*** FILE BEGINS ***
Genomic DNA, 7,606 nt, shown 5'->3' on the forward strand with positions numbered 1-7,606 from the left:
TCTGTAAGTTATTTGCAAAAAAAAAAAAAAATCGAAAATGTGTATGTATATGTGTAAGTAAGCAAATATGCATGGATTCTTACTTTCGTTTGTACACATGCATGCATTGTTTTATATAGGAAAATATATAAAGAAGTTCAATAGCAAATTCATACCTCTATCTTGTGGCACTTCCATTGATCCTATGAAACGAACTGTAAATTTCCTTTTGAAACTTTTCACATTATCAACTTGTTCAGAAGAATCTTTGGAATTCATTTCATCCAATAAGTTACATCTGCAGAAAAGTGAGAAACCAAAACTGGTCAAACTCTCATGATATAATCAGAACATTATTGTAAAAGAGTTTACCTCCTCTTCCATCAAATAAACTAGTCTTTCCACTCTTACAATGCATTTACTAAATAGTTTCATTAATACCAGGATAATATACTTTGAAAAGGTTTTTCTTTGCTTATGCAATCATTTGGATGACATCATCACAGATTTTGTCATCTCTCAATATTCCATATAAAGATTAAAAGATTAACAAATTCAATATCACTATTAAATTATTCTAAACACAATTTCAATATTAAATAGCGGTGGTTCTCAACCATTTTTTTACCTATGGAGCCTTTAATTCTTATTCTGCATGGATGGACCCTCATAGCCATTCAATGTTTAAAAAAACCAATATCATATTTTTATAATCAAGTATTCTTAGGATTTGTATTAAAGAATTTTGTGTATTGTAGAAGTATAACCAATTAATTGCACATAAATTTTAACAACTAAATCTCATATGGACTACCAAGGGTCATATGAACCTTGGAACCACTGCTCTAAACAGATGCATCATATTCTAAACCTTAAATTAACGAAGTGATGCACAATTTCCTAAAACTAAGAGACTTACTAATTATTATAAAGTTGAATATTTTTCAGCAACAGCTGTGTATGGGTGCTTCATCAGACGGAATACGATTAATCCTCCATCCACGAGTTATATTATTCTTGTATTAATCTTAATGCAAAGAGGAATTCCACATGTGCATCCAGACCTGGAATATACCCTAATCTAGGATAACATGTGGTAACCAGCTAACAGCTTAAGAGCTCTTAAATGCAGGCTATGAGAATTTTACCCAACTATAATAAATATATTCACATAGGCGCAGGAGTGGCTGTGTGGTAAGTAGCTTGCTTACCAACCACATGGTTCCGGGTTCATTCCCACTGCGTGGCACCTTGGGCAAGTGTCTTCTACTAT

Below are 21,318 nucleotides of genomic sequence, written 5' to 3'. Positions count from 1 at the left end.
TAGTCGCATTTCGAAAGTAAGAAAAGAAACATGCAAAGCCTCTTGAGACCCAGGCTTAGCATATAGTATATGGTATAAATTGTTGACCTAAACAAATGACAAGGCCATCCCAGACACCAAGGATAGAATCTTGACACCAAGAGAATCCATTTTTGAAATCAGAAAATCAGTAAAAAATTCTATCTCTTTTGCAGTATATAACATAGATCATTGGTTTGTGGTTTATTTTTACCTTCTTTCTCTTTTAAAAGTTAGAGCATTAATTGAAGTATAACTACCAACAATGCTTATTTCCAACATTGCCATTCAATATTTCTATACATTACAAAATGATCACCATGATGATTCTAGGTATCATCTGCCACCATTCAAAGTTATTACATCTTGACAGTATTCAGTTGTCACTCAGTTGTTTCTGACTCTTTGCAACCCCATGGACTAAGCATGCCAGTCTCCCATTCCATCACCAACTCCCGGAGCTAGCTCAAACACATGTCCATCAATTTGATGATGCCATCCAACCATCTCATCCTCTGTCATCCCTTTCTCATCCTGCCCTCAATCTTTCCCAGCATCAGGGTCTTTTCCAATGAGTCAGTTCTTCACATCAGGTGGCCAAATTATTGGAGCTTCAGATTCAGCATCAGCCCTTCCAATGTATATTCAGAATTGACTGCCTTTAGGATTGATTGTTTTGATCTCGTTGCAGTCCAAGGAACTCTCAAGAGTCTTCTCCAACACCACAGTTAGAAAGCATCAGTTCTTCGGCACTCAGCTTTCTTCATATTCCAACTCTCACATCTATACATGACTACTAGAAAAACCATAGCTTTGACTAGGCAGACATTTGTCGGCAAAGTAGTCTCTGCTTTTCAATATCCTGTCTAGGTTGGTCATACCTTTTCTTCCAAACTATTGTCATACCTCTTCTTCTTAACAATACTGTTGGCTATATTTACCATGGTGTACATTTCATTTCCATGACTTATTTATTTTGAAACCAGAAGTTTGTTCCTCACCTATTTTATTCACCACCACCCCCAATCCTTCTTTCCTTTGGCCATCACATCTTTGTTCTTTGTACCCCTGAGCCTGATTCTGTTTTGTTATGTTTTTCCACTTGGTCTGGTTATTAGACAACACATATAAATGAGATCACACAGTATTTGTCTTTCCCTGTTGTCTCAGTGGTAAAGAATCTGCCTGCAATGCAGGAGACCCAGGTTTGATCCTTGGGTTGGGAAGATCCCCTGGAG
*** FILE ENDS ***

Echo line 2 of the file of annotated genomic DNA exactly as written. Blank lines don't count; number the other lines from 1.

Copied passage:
TCTGTAAGTTATTTGCAAAAAAAAAAAAAAATCGAAAATGTGTATGTATATGTGTAAGTAAGCAAATATGCATGGATTCTTACTTTCGTTTGTACACATGCATGCATTGTTTTATATAGGAAAATATATAAAGAAGTTCAATAGCAAATTCATACCTCTATCTTGTGGCACTTCCATTGATCCTATGAAACGAACTGTAAATTTCCTTTTGAAACTTTTCACATTATCAACTTGTTCAGAAGAATCTTTGGAATTCATTTCATCCAATAAGTTACATCTGCAGAAAAGTGAGAAACCAAAACTGGTCAAACTCTCATGATATAATCAGAACATTATTGTAAAAGAGTTTACCTCCTCTTCCATCAAATAAACTAGTCTTTCCACTCTTACAATGCATTTACTAAATAGTTTCATTAATACCAGGATAATATACTTTGAAAAGGTTTTTCTTTGCTTATGCAATCATTTGGATGACATCATCACAGATTTTGTCATCTCTCAATATTCCATATAAAGATTAAAAGATTAACAAATTCAATATCACTATTAAATTATTCTAAACACAATTTCAATATTAAATAGCGGTGGTTCTCAACCATTTTTTTACCTATGGAGCCTTTAATTCTTATTCTGCATGGATGGACCCTCATAGCCATTCAATGTTTAAAAAAACCAATATCATATTTTTATAATCAAGTATTCTTAGGATTTGTATTAAAGAATTTTGTGTATTGTAGAAGTATAACCAATTAATTGCACATAAATTTTAACAACTAAATCTCATATGGACTACCAAGGGTCATATGAACCTTGGAACCACTGCTCTAAACAGATGCATCATATTCTAAACCTTAAATTAACGAAGTGATGCACAATTTCCTAAAACTAAGAGACTTACTAATTATTATAAAGTTGAATATTTTTCAGCAACAGCTGTGTATGGGTGCTTCATCAGACGGAATACGATTAATCCTCCATCCACGAGTTATATTATTCTTGTATTAATCTTAATGCAAAGAGGAATTCCACATGTGCATCCAGACCTGGAATATACCCTAATCTAGGATAACATGTGGTAACCAGCTAACAGCTTAAGAGCTCTTAAATGCAGGCTATGAGAATTTTACCCAACTATAATAAATATATTCACATAGGCGCAGGAGTGGCTGTGTGGTAAGTAGCTTGCTTACCAACCACATGGTTCCGGGTTCATTCCCACTGCGTGGCACCTTGGGCAAGTGTCTTCTACTAT